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IPS/UPS

Worldwide synchronous grids. IPS/UPS is shown in orange.

The IPS/UPS is a wide area synchronous transmission grid of some CIS countries, with a common mode of operation and centralized supervisory control. It has an installed generation capacity of 300 gigawatts, and produces 1,200 terawatt-hours (TWh) per year for its 280 million customers. The system spans eight time zones.[1]

History

The unified power system was started in 1956 by interconnecting the power systems of Center and Middle Volga. By 1978, the unified power system included all of the Soviet Union except Central Asia.

In 1979–1993 the power systems of Poland, the German Democratic Republic, Czechoslovakia, Hungary, Romania and Bulgaria, now part of the synchronous grid of Continental Europe (ENTSO-E), operated synchronously with the Unified Power System of the USSR.

Central Asian countries (excluding Turkmenistan) were added to the integrated system in 2001.[1] In 2009, Uzbekistan disconnected from the system resulting also in the disconnection of Tajikistan.[2] In 2022, Ukraine disconnected, resulting in the disconnection of Moldova.[3]

UPS

The Russian portion of the interconnection is known as Unified Power System of Russia (UPS; Russian: Единая энергетическая система России) and includes six regional transmission operators: ECO Center, ECO South, ECO North-West, ECO Middle Volga, ECO Urals and ECO Siberia. ECO East operates in isolation from UPS of Russia.

UPS of Russia came into existence as a result of Russian Federation Decision #526 dated 11 July 2001 "On the Restructuring of the Russian Federation United Energy System". Up until 1 July 2008 RAO UES operated UPS. It is currently being operated by the Federal Grid Company (FGC UES) of Russia.

IPS

The Integrated Power System (IPS) portion of the network includes the national networks of Kazakhstan, Kyrgyzstan, Belarus, Azerbaijan, Georgia, and Mongolia.[4]

In early 2021 Ukraine announced that it would be disconnecting from Russia and Belarus by the end of 2023 and integrating into the continental European grid.[5][6] In February 2022, Ukraine disconnected due to the 2022 Russian invasion of Ukraine, also disconnecting Moldova.[3] In early March 2022, Ukraine completed an emergency synchronization with the European grid. [7]

Interconnections with other systems

IPS/UPS is synchronously interconnected with the Baltic countries, but on 16 July 2024, the three Baltic states formally notified Russia and Belarus of their decision to withdraw from the BRELL agreement.[8] In addition, it has an interlink to the Nordic system via a back-to-back high-voltage direct current (HVDC) connection to Finland with a capacity of 1420 megawatts.[9]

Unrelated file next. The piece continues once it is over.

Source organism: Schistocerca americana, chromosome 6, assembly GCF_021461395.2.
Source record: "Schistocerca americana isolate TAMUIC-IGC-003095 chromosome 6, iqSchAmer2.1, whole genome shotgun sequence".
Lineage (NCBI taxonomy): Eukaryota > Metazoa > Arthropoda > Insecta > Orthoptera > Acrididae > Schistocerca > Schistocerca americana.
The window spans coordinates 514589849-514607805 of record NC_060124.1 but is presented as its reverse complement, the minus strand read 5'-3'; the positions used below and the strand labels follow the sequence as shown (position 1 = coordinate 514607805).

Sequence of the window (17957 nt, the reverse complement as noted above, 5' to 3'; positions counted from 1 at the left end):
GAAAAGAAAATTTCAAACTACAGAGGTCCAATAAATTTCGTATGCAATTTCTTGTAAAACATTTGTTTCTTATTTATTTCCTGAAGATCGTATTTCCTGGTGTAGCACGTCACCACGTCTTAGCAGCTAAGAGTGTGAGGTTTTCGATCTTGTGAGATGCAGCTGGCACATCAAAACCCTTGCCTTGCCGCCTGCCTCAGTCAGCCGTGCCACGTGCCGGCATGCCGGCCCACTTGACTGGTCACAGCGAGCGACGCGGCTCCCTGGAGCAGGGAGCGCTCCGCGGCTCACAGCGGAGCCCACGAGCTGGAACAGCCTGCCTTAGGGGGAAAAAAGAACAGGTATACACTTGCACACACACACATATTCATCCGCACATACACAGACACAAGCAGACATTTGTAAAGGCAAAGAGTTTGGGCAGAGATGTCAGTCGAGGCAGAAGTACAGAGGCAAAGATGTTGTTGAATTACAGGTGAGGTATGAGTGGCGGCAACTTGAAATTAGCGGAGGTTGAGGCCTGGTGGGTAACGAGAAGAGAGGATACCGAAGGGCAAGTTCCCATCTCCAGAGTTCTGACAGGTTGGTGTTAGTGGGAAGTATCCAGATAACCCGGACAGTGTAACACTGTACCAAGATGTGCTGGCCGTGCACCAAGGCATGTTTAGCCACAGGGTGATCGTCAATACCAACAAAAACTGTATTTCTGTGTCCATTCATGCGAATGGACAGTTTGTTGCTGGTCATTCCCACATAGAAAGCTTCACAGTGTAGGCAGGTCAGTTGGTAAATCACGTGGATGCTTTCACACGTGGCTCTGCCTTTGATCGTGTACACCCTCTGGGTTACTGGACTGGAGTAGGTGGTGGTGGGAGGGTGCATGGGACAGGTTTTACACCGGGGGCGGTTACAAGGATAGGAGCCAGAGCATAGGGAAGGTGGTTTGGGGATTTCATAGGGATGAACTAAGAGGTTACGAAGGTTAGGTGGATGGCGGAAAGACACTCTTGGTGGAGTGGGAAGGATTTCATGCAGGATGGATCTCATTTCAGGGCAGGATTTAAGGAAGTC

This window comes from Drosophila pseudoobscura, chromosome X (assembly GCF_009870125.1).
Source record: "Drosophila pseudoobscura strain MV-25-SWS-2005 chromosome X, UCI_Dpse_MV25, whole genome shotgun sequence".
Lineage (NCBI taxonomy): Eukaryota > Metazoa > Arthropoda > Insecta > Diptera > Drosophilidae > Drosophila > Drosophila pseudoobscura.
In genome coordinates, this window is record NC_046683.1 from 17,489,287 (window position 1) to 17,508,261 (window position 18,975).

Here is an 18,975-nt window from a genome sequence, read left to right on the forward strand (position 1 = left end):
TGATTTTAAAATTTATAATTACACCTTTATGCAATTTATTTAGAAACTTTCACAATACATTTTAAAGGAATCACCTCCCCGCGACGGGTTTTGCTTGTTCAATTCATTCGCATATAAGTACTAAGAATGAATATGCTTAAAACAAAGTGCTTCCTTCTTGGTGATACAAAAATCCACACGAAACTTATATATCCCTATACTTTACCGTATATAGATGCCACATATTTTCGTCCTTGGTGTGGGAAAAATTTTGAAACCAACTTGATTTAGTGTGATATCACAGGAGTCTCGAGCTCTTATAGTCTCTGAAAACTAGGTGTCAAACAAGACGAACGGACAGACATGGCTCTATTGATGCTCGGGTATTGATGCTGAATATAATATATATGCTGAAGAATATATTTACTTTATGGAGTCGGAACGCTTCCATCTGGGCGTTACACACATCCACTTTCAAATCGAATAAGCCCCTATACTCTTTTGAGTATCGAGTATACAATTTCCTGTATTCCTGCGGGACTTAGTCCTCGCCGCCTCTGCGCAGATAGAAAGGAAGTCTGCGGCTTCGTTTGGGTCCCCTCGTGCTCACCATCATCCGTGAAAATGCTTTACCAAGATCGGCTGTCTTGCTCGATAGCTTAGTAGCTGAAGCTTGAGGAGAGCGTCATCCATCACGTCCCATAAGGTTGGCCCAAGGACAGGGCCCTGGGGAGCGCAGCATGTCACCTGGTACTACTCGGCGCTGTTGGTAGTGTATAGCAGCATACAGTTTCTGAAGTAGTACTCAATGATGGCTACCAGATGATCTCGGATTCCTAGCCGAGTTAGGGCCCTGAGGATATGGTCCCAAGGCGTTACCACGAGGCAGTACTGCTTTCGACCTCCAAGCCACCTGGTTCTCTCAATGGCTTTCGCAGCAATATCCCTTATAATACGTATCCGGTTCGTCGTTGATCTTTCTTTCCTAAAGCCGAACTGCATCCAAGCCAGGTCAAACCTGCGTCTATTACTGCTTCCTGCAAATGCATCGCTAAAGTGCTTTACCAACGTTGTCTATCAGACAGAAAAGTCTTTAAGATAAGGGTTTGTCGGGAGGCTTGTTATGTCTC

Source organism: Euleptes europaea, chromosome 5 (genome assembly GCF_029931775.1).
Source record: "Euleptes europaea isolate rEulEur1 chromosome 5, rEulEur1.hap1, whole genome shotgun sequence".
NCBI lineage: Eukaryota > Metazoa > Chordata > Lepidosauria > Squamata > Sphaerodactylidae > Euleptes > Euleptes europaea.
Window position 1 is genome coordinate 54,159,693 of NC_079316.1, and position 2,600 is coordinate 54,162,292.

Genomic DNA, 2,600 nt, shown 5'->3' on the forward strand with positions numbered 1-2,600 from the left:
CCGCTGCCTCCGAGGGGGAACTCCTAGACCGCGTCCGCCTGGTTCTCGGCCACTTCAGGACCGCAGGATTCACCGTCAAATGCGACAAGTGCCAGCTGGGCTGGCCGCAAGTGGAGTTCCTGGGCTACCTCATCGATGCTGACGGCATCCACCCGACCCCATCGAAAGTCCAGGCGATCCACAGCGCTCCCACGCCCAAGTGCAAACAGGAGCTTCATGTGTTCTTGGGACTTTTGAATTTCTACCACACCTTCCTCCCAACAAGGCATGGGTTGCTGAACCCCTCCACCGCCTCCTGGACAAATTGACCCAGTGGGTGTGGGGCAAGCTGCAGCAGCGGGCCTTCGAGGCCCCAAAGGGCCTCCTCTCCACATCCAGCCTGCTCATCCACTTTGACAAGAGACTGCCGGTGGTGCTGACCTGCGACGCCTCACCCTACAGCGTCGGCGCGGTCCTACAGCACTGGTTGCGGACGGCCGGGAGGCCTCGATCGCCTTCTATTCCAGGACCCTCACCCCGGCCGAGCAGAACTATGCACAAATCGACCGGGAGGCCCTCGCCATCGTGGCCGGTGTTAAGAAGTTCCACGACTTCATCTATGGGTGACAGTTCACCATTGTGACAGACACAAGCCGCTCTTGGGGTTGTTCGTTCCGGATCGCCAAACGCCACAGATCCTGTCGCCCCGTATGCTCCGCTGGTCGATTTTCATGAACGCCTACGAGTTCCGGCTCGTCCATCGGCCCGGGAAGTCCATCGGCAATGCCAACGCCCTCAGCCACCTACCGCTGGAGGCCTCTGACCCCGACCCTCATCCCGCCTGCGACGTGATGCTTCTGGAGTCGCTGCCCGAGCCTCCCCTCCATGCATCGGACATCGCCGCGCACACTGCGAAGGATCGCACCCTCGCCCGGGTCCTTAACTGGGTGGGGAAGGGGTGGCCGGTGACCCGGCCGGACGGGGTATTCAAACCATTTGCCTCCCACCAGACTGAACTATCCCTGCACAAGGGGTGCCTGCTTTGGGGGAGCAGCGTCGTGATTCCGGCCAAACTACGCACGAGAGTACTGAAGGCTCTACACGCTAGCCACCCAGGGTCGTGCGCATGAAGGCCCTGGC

In 2005, Russia and the EU considered unifying the IPS/UPS network with the ENTSO-E to form a single synchronous super grid spanning 13 time zones.[1] There was also a proposal to interconnect the Russian grid to China and other Asian systems with HVDC links as part of an Asian Super Grid.

See also

References

  1. ^ a b c Sergei Lebed (20 April 2005). "IPS/UPS Overview" (PDF). Brussels: UCTE-IPSUPS Study presentation. p. 5. Archived from the original (PDF) on 28 July 2011. Retrieved 7 December 2008.
  2. ^ Chorshanbiyev, Payrav (30 July 2010). "Energy blockade reportedly costs Sangtudinskaya GES-1 at US$20 mln". ASIA-Plus. Archived from the original on 18 April 2013. Retrieved 13 November 2010.
  3. ^ a b Abnett, Kate (28 February 2022). "EU to urgently link electricity grid with Ukraine's". Reuters.
  4. ^ Luther, Matthias (2004). Reliable electricity system and requested extensions towards CIS and Baltic countries, North Africa and Middle East (PDF). TEN-E Conference: Developing a Secure and Sustainable Trans European Energy Network. Union for the Co-ordination of Transmission of Electricity. Archived from the original (PDF) on 28 July 2011. Retrieved 12 December 2008.
  5. ^ "Kyiv: Ukraine will cut itself off from power grids of Russia and Belarus". UAWire. 25 January 2021.
  6. ^ "Ukraine to disconnect from Russia and Belarus' power systems by end of 2023". TASS. 23 February 2021.
  7. ^ "ENTSO-E agrees to start trial synchronization of continental European power grids with those of Ukraine, Moldova from March 16". Interfax-Ukraine. Retrieved 16 March 2022.
  8. ^ "Baltic states give Russia notice of electricity grid switch-off date". LSM. 16 July 2024. Retrieved 16 July 2024.
  9. ^ Haubrich, Hans-Jürgen; Dieter Denzel (30 October 2008). "Interconnected systems in Europe" (PDF). Operation of Interconnected Power Systems (PDF). Aachen: Institute for Electrical Equipment and Power Plants (IAEW) at RWTH Aachen University. p. 16. Archived from the original (PDF) on 19 July 2011. Retrieved 6 December 2008. (See "Operation of Power Systems" link for title page and table of contents.)
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